Treatment of Schizophrenia
Specialist Schizophrenia treatment is essential for combatting the symptoms of Schizophrenia, with combination therapies often being the most effective method. Schizophrenia can be effectively treated and cared for at home by a multidisciplinary team of experts that tailor treatment to the sufferer’s particular circumstances and individual traits. Schizophrenia is best treated in the early stages so, if you are suffering from potential Schizophrenia, contact Claimont today to find the help you need.
Types of Schizophrenia Treatment
By combining individualised Schizophrenia therapy with current clinical evidence, Claimont are able to offer various Schizophrenia treatment programmes that help people who are experiencing symptoms of Schizophrenia. Cognitive Behavioural Therapy (CBT) is a great way to help you live with past experiences, whilst counselling may help if you need someone to talk to about the symptoms and feelings you are facing. To help weaken the delusions as well as the hallucinations, we can recommend antipsychotic medication. This is known to help people deal with Schizophrenia symptoms and can help you think more clearly. To gain the full benefits of the medication, it is best taken regularly, even if you have felt better for a long period of time. A combination of Schizophrenia therapies through a combined approach is usually the most effective way of reducing psychotic thoughts and behaviours. Alternative Schizophrenia treatment and therapies include meditation, relaxation, sleep therapy and physical therapies. Through these, we aim to give you the coping skills to help deal with your schizophrenia, as well as the knowledge to overcome certain aspects of it.
Symptoms of Schizophrenia
Schizophrenia is unique to each person. People with schizophrenia may show signs such as:
- Unable to complete day-to-day tasks such as going to work or taking care of your personal hygiene and appearance
- Feel distrusting, scared and suspicious of certain people, especially those who hold positions of authority or are part of groups
- Thoughts that people are ‘out to get you’ and are lying to you
- Feel afraid to seek help due to distrusting others around you
What are the symptoms of Schizophrenia?
If you are experiencing some of the following symptoms, you could be diagnosed with schizophrenia:
- Reduced interest in things
- Disconnection from feelings
- Difficulty concentrating
- Wishing to avoid people
- Hallucinations, which can include hearing voices or seeing things
- Delusions (which can include delusions) – strong beliefs that others don’t share
- Disorganised thinking and speech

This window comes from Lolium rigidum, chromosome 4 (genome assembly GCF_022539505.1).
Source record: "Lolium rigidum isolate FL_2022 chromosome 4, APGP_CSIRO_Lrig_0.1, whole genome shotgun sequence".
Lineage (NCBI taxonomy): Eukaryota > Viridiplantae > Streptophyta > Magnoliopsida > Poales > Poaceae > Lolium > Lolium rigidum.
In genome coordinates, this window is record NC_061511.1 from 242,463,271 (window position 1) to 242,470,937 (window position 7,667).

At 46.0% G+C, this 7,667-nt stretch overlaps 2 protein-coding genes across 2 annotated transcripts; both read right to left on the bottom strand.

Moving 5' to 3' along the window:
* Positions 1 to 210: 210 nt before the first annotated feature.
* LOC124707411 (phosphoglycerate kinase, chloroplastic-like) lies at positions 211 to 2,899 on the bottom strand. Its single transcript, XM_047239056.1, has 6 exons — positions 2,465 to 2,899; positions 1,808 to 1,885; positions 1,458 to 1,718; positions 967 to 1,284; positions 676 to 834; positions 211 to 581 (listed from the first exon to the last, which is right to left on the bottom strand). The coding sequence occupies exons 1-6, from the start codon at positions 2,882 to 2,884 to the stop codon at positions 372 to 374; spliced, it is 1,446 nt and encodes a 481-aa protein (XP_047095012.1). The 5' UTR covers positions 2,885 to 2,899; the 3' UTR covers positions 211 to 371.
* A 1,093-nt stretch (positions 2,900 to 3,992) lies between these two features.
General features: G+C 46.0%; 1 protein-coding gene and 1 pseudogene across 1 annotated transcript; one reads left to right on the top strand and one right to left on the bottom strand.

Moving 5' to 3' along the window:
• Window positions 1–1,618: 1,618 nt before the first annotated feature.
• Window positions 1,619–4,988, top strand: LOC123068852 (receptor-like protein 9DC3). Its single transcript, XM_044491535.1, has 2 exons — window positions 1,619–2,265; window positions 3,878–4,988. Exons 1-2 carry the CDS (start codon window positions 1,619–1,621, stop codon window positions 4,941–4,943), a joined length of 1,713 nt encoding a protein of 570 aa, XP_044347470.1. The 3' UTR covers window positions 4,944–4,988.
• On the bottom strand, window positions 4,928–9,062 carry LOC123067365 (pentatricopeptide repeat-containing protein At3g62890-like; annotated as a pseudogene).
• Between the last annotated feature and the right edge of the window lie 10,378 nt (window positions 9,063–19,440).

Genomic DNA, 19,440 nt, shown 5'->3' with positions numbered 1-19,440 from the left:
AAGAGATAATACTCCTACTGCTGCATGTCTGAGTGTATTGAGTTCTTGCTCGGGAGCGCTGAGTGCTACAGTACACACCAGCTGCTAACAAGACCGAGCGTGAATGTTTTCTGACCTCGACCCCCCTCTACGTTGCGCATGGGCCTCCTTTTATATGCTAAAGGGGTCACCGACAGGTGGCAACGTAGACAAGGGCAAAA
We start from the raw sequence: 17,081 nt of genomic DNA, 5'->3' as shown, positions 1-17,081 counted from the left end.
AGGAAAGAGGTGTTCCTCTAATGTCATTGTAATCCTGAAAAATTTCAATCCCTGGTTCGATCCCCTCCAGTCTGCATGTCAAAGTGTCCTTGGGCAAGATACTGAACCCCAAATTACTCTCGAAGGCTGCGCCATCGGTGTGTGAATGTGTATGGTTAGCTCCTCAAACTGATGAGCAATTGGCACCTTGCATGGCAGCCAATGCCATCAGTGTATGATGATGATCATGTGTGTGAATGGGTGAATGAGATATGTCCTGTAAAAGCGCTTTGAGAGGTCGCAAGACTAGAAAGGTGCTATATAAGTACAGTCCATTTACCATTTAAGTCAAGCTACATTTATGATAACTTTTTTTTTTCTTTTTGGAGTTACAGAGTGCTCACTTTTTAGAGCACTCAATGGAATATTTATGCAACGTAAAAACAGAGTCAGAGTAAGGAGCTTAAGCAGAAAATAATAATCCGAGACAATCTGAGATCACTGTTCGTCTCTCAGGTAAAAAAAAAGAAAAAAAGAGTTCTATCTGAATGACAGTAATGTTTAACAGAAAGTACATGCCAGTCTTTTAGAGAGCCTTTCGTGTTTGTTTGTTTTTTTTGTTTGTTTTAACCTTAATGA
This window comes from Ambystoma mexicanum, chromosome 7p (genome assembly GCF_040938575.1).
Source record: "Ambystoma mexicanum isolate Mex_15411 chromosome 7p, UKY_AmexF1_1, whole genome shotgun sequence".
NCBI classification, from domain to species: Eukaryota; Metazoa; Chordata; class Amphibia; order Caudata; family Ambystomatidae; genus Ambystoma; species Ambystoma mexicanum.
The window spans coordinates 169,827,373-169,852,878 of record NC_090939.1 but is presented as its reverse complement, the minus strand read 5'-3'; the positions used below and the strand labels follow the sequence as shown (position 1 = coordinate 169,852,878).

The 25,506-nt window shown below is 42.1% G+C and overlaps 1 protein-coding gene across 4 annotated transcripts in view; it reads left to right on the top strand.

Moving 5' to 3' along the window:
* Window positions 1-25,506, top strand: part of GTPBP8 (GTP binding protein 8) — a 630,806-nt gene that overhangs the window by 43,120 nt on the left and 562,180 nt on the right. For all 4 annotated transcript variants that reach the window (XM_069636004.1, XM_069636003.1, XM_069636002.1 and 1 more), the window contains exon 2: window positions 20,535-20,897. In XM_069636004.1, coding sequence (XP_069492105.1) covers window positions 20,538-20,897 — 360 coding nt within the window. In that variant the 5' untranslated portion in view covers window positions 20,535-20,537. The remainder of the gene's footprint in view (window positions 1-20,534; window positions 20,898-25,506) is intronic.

- Not wanting to look after yourself
- Slow movement
- A difference in sleep patterns
- No interest in social activities you previously enjoyed
- Reduced sex drive
It is important to note that not everyone will experience these symptoms and need Schizophrenia treatment. The “prodromal phase” of the illness can include changes in sleeping patterns, avoiding social situations and feeling disconnected from the world around you and generally occurs to those in their late teens to their early thirties. An acute episode of Schizophrenia is more severe. The individual may feel anger, depression and panic, which can be extremely frightening and debilitating.
What Causes Schizophrenia?
The exact causes of Schizophrenia are unclear, but it most likely arises from a combination of environmental and genetic factors. When neurotransmitters in the body such as dopamine and serotonin are imbalanced, symptoms of Schizophrenia can occur. If there is a history of the illness within the family, there is a higher risk (around 10 per cent) of developing Schizophrenia also. There is an argument as to whether stressful situations could be a catalyst for developing early symptoms of Schizophrenia, or whether the circumstances are actually caused by the symptoms themselves, e.g. anger and distrust within relationships. Other contributing factors can stem from issues before and during birth, such as babies with malnutrition in the womb, complicated births or viral infections in the pregnant mother. Babies born to older parents are more likely to develop the illness, and if a person uses drugs that alter the mind during pregnancy, this also increases the risk.
Types of Schizophrenia
Schizophrenia is a condition within the spectrum of Schizophrenia that manifests itself in delusions and hallucinations, often causing the person suffering to believe they are being ‘plotted against’ by those around them. These debilitating and fear-inducing symptoms confuse what reality is and what isn’t, making it difficult for the person affected to live a normal and fulfilling life. Some people find that symptoms of Schizophrenia develop slowly over a period of time, whereas others notice them occurring very rapidly. is the main Schizophrenia type, but there are others, including:
Schizophrenia Treatment At Home
Schizophrenia treatment at home can be an effective way of reducing the current symptoms you face through a combination of expert techniques. Claimont’s Schizophrenia specialists first seek to understand the severity of your condition, before developing a personal treatment plan tailored to your exact situation. For severe cases, full time live-in care would be the most appropriate to begin with. However, for cases not quite so severe, home treatments can be implemented into the treatment programme with the regularity dependent on the amount of care that is required. Contact Claimont today to discuss Schizophrenia with a friendly member of our team. We have experience dealing with all forms of Schizophrenia, ensuring you are in the safest of hands to once again live happily and healthily.